Annual Drinking Water Consumer Confidence Report For 2018

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NB Village Water – Sewer 2018 Consumer Confidence Report

VILLAGE OF NORTH BALTIMORE
Annual Drinking Water Consumer Confidence Report
For 2018

The Village of North Baltimore has prepared the following report to provide information to you, the consumer, on the quality of our drinking water. Included within this report is general health information, water quality test results, how to participate in decisions concerning your drinking water and water system contacts. The Village will notify you immediately if there is any reason for concern about the water. The Water Department staff is proud to announce we have a current, unconditioned license to operate our public water system.

The Village of North Baltimore operates a community public water system that serves a population of approximately 3,361 people. The source is surface water taken from Rocky Ford Creek. The system’s treatment capacity is 1,658,000 gallons per day, but current average production is about 591,000 gallons per day.

The water treatment plant is lime softened, and uses up flow clarifiers
to aid in settling out contaminants. Treated water is sent to two
300,000-gallon clear wells. The 500,000-gallon water tower located on Grant Road is used to store and supply water to all of our customers.

Source Water Information

The Village of North Baltimore public water system receives its drinking water from one intake on the Rocky Ford Creek. The creek has two main tributaries, which converge on the South side of State Route 18, located by the Birch Run golf course. The tributaries originate just North of McComb and Northeast of Findlay. The creek water is then pumped and stored in our two reservoirs that have a combined storage of 358 million gallons.

For the purposes of source water assessments, in Ohio, all surface waters are considered to be susceptible to contamination. By their nature, surface waters are readily accessible and can be contaminated by chemicals and pathogens, which may rapidly arrive at the public drinking water intake
with little warning or time to prepare.

The Village of North Baltimore’s drinking water source protection area contains potential contaminant sources such as agricultural runoff, stormwater runoff, gas stations and other commercial sources, new home construction activities, oil and gas wells, active and inactive landfills, and wastewater discharges.

The Village of North Baltimore’s public water system treats the water to meet drinking water quality standards, but no single treatment technique can address all potential contaminants. The potential for water quality impacts can be further decreased by implementing measures to protect Rocky Ford Creek.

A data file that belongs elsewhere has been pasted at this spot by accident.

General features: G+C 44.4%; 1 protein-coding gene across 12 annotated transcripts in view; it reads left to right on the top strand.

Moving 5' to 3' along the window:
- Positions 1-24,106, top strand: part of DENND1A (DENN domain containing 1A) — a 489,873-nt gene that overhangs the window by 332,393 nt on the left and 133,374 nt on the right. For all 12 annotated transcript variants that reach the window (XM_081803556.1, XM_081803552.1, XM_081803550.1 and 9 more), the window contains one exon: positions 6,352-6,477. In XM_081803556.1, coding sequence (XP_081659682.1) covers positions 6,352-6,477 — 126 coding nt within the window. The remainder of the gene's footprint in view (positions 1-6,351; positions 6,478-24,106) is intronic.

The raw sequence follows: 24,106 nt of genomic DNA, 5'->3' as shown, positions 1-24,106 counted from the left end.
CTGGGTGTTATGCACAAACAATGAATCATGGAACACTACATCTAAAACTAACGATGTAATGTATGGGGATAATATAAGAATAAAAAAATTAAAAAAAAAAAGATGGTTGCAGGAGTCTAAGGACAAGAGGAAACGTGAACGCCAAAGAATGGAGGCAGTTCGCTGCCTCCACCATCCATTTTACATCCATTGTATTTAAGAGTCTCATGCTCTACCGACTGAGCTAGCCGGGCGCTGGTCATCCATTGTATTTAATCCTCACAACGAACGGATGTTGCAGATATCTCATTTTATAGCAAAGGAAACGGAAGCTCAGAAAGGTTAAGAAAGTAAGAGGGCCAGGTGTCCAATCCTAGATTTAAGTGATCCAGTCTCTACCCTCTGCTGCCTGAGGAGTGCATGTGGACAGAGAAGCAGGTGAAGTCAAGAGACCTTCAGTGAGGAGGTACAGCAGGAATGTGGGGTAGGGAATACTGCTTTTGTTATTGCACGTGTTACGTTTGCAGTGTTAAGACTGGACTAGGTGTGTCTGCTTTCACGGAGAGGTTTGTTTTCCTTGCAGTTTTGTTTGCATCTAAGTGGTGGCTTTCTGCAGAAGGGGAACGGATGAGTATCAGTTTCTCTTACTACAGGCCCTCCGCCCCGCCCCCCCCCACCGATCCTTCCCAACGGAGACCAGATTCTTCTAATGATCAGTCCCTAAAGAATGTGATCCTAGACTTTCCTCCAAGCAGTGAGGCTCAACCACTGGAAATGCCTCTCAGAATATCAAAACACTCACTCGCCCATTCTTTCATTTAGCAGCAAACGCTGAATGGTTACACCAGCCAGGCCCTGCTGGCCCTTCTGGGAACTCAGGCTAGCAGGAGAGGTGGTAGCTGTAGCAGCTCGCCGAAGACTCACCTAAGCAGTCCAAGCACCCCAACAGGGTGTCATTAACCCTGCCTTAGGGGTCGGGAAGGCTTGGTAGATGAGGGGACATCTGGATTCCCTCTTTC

More detailed information is provided in the Village of North Baltimore’s Drinking water Source Assessment report, which can be obtained by calling the water plant @ 419-257-2141.

About your drinking water.

The EPA requires regular sampling to ensure drinking water safety. The North Baltimore Water Department conducted sampling for bacteria, inorganic, nitrates, synthetic organic, and volatile organic contaminants during 2018. Samples were collected for more than 50 different contaminants most of which were not detected in the North Baltimore water supply.

The Ohio EPA requires us to monitor for some contaminants less than once per year because the concentrations of these contaminants do not change frequently. Some of our data, though accurate, are more than one year old.

What are sources of contamination to drinking water?

The sources of drinking water both tap water and bottled water includes rivers, lakes, streams, ponds, reservoirs, springs, and wells. As water travels over the surface of the land or through the ground, it dissolves naturally occurring minerals and, in some cases, radioactive material, and can pick up substances resulting from the presence of animals or from human activity.

Contaminants that may be present in source water include: (A) Microbial contaminants, such as viruses and bacteria, which may come from sewage treatment plants, septic systems, agricultural livestock.

Public participation and comment are encouraged at Council meetings, which regularly meet the First and Third Tuesday of every month at 5:30pm. Council Committee meetings of the whole are the second Tuesday each month at 5:30pm.

For more information on your drinking water contact Brian Roberts at 419-257-2141.

Listed in the complete report is information on those contaminants that were found in the North Baltimore drinking water.

Author: JP

I love North Baltimore, Ohio! Go Tigers! Beleive in NB!

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